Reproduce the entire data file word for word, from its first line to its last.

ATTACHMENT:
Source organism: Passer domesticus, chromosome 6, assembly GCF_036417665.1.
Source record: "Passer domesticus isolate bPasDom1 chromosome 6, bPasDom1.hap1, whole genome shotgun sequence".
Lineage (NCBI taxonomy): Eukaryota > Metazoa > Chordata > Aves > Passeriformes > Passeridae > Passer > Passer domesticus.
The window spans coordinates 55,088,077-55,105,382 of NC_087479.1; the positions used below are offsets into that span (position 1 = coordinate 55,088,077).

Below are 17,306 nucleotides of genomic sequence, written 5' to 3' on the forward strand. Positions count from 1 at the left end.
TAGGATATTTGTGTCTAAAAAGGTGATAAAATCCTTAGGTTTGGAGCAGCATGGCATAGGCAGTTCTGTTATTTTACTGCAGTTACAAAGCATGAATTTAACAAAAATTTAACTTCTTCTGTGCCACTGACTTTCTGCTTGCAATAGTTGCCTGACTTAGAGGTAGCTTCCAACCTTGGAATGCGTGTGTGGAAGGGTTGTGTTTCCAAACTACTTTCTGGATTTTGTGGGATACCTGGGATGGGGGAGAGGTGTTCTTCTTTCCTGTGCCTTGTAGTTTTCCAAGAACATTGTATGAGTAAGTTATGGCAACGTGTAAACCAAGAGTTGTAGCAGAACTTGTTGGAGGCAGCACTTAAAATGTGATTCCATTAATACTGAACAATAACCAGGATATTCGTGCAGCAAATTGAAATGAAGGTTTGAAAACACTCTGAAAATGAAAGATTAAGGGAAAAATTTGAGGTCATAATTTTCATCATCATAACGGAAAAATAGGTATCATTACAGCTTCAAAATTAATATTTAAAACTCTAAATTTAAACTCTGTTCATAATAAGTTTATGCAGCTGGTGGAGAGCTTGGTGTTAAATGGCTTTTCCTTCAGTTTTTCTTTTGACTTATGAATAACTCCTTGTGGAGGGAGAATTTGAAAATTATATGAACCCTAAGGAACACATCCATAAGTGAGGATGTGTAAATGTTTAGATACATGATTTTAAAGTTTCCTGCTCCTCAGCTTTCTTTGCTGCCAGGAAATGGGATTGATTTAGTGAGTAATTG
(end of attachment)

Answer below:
Source organism: Passer domesticus, chromosome 6, assembly GCF_036417665.1.
Source record: "Passer domesticus isolate bPasDom1 chromosome 6, bPasDom1.hap1, whole genome shotgun sequence".
Lineage (NCBI taxonomy): Eukaryota > Metazoa > Chordata > Aves > Passeriformes > Passeridae > Passer > Passer domesticus.
The window spans coordinates 55,088,077-55,105,382 of NC_087479.1; the positions used below are offsets into that span (position 1 = coordinate 55,088,077).

Below are 17,306 nucleotides of genomic sequence, written 5' to 3' on the forward strand. Positions count from 1 at the left end.
TAGGATATTTGTGTCTAAAAAGGTGATAAAATCCTTAGGTTTGGAGCAGCATGGCATAGGCAGTTCTGTTATTTTACTGCAGTTACAAAGCATGAATTTAACAAAAATTTAACTTCTTCTGTGCCACTGACTTTCTGCTTGCAATAGTTGCCTGACTTAGAGGTAGCTTCCAACCTTGGAATGCGTGTGTGGAAGGGTTGTGTTTCCAAACTACTTTCTGGATTTTGTGGGATACCTGGGATGGGGGAGAGGTGTTCTTCTTTCCTGTGCCTTGTAGTTTTCCAAGAACATTGTATGAGTAAGTTATGGCAACGTGTAAACCAAGAGTTGTAGCAGAACTTGTTGGAGGCAGCACTTAAAATGTGATTCCATTAATACTGAACAATAACCAGGATATTCGTGCAGCAAATTGAAATGAAGGTTTGAAAACACTCTGAAAATGAAAGATTAAGGGAAAAATTTGAGGTCATAATTTTCATCATCATAACGGAAAAATAGGTATCATTACAGCTTCAAAATTAATATTTAAAACTCTAAATTTAAACTCTGTTCATAATAAGTTTATGCAGCTGGTGGAGAGCTTGGTGTTAAATGGCTTTTCCTTCAGTTTTTCTTTTGACTTATGAATAACTCCTTGTGGAGGGAGAATTTGAAAATTATATGAACCCTAAGGAACACATCCATAAGTGAGGATGTGTAAATGTTTAGATACATGATTTTAAAGTTTCCTGCTCCTCAGCTTTCTTTGCTGCCAGGAAATGGGATTGATTTAGTGAGTAATTG